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Italian wine styles

 

  

  • Amarone
    A dry, full-bodied wine, Amarone is made from partially dried Corvina grapes. It has a slight fruitiness and pairs well with rich foods and full-flavored cheeses.


  • Barbaresco
    Barbaresco is a taut wine that perfect for those put off by heavier red wines. It is made from Nebbiolo grapes, which are aged for one year in wood and are best when consumed between eight and 15 years of age.


  • Barbera
    Barbera is available in many varieties. It can be dry or light- or medium-bodied with a fruity berry flavor and a lot of acidity and can pair with a broad variety of foods.


  • Bardolino
    Cheerful and uncomplicated light red wine from the south eastern shores of lake Garda in the veneto region of north east Italy.


  • Barolo
    Barolo is a dry, full-bodied wine. It has many different scents and flavors, ranging from herbs to berries, and is usually a deep red color. Barolo, like Barbaresco, is made from Nebbiolo grapes.


  • Brunello di Montalcino
    A more concentrated, intense red wine, Brunello di Montalcino is made with the classic Italian Sangiovese grape. It is typically aged in oak and best consumed when it reaches 15 years of age.


  • Chianti Classico
    Chianti is a medium-bodied, dry wine made from Sangiovese or Canaiolo grapes. Chiantis typically feature flavors of cherry, plum, spice, vanilla, coffee, almonds and tobacco and tend to appeal to those who like dry yet fruity wines that are not overly heavy.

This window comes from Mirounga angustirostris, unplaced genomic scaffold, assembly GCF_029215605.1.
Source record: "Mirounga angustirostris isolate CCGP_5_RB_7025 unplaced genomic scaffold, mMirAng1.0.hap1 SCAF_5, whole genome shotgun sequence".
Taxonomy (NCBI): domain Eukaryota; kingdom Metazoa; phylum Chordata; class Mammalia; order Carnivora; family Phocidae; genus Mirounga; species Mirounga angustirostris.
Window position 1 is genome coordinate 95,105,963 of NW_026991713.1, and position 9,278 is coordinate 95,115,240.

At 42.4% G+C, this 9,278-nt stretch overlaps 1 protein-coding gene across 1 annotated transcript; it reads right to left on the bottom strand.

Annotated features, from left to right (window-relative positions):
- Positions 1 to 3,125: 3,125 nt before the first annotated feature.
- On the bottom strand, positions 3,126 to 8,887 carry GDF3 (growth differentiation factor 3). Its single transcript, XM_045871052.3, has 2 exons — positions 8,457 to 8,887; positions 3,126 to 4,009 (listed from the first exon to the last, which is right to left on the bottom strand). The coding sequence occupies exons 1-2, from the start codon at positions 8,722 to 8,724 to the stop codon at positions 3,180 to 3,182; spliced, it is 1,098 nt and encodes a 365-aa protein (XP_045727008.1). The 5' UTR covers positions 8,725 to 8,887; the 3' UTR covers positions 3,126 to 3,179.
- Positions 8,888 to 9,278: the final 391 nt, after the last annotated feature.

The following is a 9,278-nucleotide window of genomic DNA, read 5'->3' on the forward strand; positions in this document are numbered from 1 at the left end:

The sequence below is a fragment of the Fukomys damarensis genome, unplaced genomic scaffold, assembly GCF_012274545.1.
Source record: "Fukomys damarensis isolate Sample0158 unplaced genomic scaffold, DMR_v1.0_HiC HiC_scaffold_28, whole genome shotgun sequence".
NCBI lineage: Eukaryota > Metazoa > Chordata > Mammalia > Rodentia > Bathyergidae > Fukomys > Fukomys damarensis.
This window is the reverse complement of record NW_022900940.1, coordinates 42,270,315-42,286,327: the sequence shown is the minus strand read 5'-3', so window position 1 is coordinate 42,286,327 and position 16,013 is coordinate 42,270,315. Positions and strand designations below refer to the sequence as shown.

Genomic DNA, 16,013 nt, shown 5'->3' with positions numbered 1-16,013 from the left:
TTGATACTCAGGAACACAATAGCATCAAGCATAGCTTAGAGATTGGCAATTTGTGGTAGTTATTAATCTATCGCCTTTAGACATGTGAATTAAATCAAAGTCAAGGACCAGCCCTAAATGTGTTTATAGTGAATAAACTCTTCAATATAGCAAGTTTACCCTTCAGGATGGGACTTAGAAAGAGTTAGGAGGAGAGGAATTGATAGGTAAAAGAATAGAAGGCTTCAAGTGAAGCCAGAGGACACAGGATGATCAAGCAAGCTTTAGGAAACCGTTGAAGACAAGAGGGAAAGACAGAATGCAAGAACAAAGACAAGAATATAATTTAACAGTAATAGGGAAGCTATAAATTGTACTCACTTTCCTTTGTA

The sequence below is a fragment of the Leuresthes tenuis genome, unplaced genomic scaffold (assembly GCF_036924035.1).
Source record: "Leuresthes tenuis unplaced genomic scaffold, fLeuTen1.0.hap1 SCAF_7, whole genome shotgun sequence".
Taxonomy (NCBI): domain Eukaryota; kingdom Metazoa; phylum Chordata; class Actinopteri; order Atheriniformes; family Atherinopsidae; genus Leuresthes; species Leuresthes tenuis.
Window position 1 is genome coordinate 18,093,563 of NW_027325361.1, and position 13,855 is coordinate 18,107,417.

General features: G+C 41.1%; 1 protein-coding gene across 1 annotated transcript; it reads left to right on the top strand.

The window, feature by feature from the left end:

• Gavi 
    Renowned Italian dry white DOCG zone of about 1,100 ha/2,700 acres and the most interesting expression of the cortese grape in Piemonte.


  • Lambrusco
    Lambrusco is a light wine that is commonly sweet and fruity, though it is made in many varieties, including dry and sparkling. Lambrusco is the perfect accompaniment to a light salad or summer picnic meal.


  • Prosecco
    Prosecco is an Italian wine — generally a dry sparkling wine — generally made from grape variety Glera, which previously also was known as Prosecco. The main area where Glera is grown and Prosecco is produced is the Veneto region of Italy, traditionally in an area near Conegliano and Valdobbiadene, in the hills north of Treviso.


  • Soave
    Dry white wine from the veneto region of north east Italy.


  • Valpolicella
    Made from Corvina, Molinara and Rondinella grapes, Valpolicella wine is medium-bodied, dry and has a strong cherry flavor.


  • Verdicchio
    One of central Italy's classic white wines, is produced from the Verdicchio grape in two doc zones of its home territory of the Marche


  • Vino Nobile di Montepulciano
    Vino Nobile di Montepulciano is similar to Chianti, though a bit fuller-bodied. It is still considered a medium-bodied wine and is dry, with a typically cherry flavor.

 

 

 


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